In the light of Israel Folau’s recent comments about bushfires and God’s punishment, I was asked by someone whether I believed that God still punishes today. Here is a very brief response.
One of the many differences between the terms and conditions of the old covenant and the new covenant instituted by Jesus is the mode and the immediacy of God’s punishments. In the old covenant, God’s punishments were tangible and immediate; the withdrawal of his blessing, resulting in physical hardship. In the new covenant, however, punishment is usually delayed. Romans 2:5 says “But because of your stubbornness and your unrepentant heart, you are storing up wrath against yourself for the day of God’s wrath, when his righteous judgment will be revealed”. Under the new covenant, people are accumulating punishment for the Day of Judgment, rather than being “whacked” every time they sin. This is why bad people often seem to be getting away with it – because they ARE getting away with it, temporarily.
In the same way, rewards in the old covenant were immediate and tangible; “If you obey the Lord your God, you will be blessed in the city and blessed in the country.” (Deut 28:2). That passage goes on to promise an abundance of food and produce for those who remain faithful to God. In the new covenant, however, we are promised “treasure in Heaven” (Matt 6:19-20). The immediate, tangible rewards and punishments of the old covenant – a covenant which is now “obsolete” (Heb 8:13) – have now been replaced with the higher, deferred rewards and punishments of the new covenant, which “is superior to the old one, since the new covenant is founded upon better promises.” (Heb 8:6).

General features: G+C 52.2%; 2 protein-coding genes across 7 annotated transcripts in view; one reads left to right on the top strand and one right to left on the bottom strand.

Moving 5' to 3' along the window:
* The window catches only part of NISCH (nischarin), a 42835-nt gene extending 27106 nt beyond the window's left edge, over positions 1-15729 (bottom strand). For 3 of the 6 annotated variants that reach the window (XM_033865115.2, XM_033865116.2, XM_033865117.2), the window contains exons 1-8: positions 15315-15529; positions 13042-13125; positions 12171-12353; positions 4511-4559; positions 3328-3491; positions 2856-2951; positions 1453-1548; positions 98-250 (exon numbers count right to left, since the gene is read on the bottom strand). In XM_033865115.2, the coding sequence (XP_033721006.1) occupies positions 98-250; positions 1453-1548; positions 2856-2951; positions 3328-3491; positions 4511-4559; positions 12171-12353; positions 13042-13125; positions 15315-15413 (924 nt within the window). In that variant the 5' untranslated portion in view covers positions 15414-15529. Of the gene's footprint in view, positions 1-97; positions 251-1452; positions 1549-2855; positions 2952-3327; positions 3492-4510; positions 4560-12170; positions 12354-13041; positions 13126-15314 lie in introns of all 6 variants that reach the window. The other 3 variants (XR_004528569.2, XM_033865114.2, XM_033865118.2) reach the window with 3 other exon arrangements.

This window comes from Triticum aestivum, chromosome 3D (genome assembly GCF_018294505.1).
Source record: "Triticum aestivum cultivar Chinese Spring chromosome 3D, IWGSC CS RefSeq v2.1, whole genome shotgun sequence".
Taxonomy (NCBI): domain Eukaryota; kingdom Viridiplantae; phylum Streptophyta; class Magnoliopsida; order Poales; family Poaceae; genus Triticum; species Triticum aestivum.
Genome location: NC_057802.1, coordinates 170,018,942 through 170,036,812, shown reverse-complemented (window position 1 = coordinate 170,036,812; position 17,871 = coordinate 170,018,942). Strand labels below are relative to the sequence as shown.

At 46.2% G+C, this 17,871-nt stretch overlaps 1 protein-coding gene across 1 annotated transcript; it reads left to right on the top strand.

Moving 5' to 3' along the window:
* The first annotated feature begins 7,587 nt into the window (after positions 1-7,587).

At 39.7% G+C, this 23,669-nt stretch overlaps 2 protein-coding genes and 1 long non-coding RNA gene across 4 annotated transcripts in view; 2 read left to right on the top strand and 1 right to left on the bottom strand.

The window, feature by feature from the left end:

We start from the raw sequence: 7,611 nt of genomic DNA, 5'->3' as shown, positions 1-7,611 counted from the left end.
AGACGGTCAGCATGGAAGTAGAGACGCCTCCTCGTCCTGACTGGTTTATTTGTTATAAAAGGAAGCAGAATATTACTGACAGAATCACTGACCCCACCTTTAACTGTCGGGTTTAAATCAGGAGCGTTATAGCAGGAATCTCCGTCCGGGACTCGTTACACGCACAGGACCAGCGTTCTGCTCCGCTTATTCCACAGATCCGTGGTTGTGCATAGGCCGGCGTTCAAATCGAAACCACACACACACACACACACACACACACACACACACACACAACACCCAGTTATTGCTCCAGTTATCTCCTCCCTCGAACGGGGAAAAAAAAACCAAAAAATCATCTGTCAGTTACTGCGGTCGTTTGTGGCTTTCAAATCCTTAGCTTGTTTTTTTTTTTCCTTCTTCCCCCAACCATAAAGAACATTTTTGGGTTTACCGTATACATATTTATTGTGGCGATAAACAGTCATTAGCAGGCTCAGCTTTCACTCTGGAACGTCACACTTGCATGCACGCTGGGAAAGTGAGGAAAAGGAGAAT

The complete obsolescence of the old covenant (Heb 8:13), including its system of covenantal rewards and punishments, is a concept that is not clearly understood by many Christians. Many Christians are convinced that when good things happen to them it is a sign of God’s favour and when bad things happen it is a sign of God’s displeasure. But that kind of thinking is old covenantal thinking. Of course, this was still the view of the Jews at the time of Jesus, which is why we find Jesus correcting them. It is very important that we take note of two key incidents in the ministry of Jesus, in John 9 and Luke 13; the man born blind and the collapse of the Tower of Siloam which killed 18 people. The people of Jerusalem were convinced that both of these tragedies were God’s punishment for sin. Jesus’ response on both occasions was to overturn that kind of simplistic thinking, indicating that they were not God’s punishment for anyone’s sin. (Read the chapters – it’s very clear!)